The Freddy Pigeons: An interview with We The King’s Travis Clark

Danae Leake

We The King's album cover for Somewhere Somehow. Photo courtesy of Facebook.
We The King’s album cover for Somewhere Somehow. Photo courtesy of Facebook.

After the release of their crowdfunded self-produced fourth album, Somewhere Somehow, Florida-based pop-rock band We the Kings is ready to launch their tour.

Spinnaker sat down for a phone interview to talk with lead singer Travis Clark to talk about the new album, what they expect for the tour, and the band’s so-called pigeon obsession.

The band will be performing at Jacksonville Freebird’s Live music venue Sunday, March 16 at 8 p.m. Tickets are $20 in advance and $25 on the date of the show, according to freebirdlive.com.

Q: How do you feel about your new album you recently released in 2013?

A: This one was the most different [of the] albums we’ve done. We raised the money through indiegogo. We raised $150,000 and then we ended up releasing the album all by ourselves. It was the highest-charting album we ever had. We sold more records, by about four times than our previous albums when we were on a record label. It’s a really great representation of how strong our fanbase is and where they show their allegiance at a time of need when we’re trying to put this album out.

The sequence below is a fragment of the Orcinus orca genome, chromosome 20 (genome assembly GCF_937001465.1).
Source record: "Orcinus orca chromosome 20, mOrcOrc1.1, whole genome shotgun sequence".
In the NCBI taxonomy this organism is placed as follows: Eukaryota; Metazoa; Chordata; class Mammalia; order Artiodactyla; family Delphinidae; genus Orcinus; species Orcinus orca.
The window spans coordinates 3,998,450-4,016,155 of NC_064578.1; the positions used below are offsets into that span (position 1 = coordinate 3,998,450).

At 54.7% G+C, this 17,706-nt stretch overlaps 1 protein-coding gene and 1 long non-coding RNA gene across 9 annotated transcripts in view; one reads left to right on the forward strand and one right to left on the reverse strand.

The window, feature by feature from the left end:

It was just an amazing way for us to do our album and we would do it again with another crowdfunding source, but right now we’re just focusing and living in the now and getting ready to play these new songs live.

Q: Aside from your loyal fanbase, what do you think made this album the highest-selling one?

A: For our fourth album, Somewhere Somehow, we really focused on the lyrical meaning and dove into a lot of the things that happened in my personal life, like getting bullied and other things that really relate to people to help them live a happier life and escape from the world by listening to music.

That’s what music is to me. I think that’s what really made the biggest difference. These fans of ours listening to our music are finding these lyrics and really attaching themselves to them. In a lot of cases, we’ve heard that some of our songs and lyrics saved people’s lives and helped them live a better life. Or, if unfortunately they’re thinking about committing suicide, they’ll just listen to our music and be at peace. It’s an amazing feeling to be helping the world in just a different way. It’s a little more meaningful. I think that’s why our album overall has done so well.

There’s a part of my heart I haven’t provided from the previous albums. And I think our true fans, and even people finding out about us now, can definitely see how genuine the songs are.